Lithium prices see first sustained rise in 3 years

Lithium prices within China, as assessed by Benchmark Mineral Intelligence, are beginning to rise for the first time in three years marked by rises in Chinese domestic chemical prices throughout Q4 2020, bringing an end to lithium’s two-and-a-half year bear market.

Benchmark’s Lithium Carbonate, EXW China Battery Grade, prices have increased by 11.7% from an average of $6,000/tonne in Benchmark’s October 2020 Assessment to an average of $6,700/tonne at the end of December.

Likewise, prices of Benchmark’s Lithium Hydroxide EXW China Battery Grade, have increased during the same period, albeit at a lower rate of 2.6%. Increasing from an average of $7,750/tonne in Benchmark’s October Assessment to $7,950/tonne and by the end of 2020.

While prices remain low, and flat, around the rest of the world, improving sentiment across the spodumene and chemical sectors is creating positive momentum for contract negotiations from Q1 2021 onwards.

Lithium enters a rising price environment 

For Benchmark’s Lithium Price Assessments, it is crucial to not only gain the granular detail (data and contextual evidence) that makes us the lithium industry’s reference price, but to also be able to call any rising price data points as a prevailing trend.

Since prices began to fall in 2018 there have been periods where both lithium carbonate and hydroxide prices have shown short-term rises. But these increases were isolated and not sustained.

However, this time is proving to be different.

For the last 6 months of 2020, all major lithium chemical prices that Benchmark collects were essentially flat lining together in unison for the first time since lithium prices peaked in Q1 2018.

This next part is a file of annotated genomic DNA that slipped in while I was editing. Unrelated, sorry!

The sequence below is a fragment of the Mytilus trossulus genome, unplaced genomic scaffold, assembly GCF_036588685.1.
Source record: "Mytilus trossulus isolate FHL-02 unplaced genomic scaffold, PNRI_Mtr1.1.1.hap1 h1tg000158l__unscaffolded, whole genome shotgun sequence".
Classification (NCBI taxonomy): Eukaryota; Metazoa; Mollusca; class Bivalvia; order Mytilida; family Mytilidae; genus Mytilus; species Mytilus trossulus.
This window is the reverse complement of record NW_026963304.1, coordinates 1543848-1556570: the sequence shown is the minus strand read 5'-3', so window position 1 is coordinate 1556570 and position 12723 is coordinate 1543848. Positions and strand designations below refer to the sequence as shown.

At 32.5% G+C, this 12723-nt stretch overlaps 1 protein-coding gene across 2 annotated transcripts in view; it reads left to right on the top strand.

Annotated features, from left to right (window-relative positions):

In essence, lithium prices have bottomed out after nearly two years of declining prices.

While prices have bottomed out in the rest of the world, China, as Benchmark’s Lithium Price Assessment shows, has seen consistent price rises in both lithium carbonate and hydroxide during the same period.

Why are lithium prices rising?

The main driver behind the upward movement of lithium carbonate prices in China is the strong growth in lithium iron phosphate (LFP) cathode which is finding renewed interest in passenger EVs in addition to electric buses.

Although China’s EV subsidies have been maintained, there is less incentive – particularly at current raw material pricing – to push towards the higher-nickel chemistries that fuelled the focus on NCM 811 around 2018.

In addition, the improvements that have been made in LFP cell-to-pack design mean that LFP can now compete on energy density terms with mid-nickel NCM variations. This within the context of improved battery demand sentiment moving into the new year saw a run on lithium carbonate volumes towards the end of Q4.

As was demonstrated in the industry’s previous price spike, which began in late-2015, demand growth at a rate that exceeds industry expectations can have profound implications for the future growth trajectory, and China has often proven a bellwether for the direction of global prices, with greater liquidity in the domestic market making pricing more responsive to market imbalances.

While it is too early to say whether this could be replicated in 2021, a reversal in the relationship between carbonate and hydroxide in China’s domestic market has often marked the peaks and troughs of lithium’s price cycle. The turnaround in pricing in late-Q4 could be an indicator of more turbulence in 2021.

The lithium industry’s reference price

Benchmark sets the lithium industry’s reference price in its monthly Lithium Price Assessment service.

Benchmark collects and assesses data on 6 lithium carbonate, 4 lithium hydroxide and 1 spodumene concentrate price from various lithium hubs around the world.

These lithium prices are used by major actors in the supply chain to discuss and negotiate lithium contracts.

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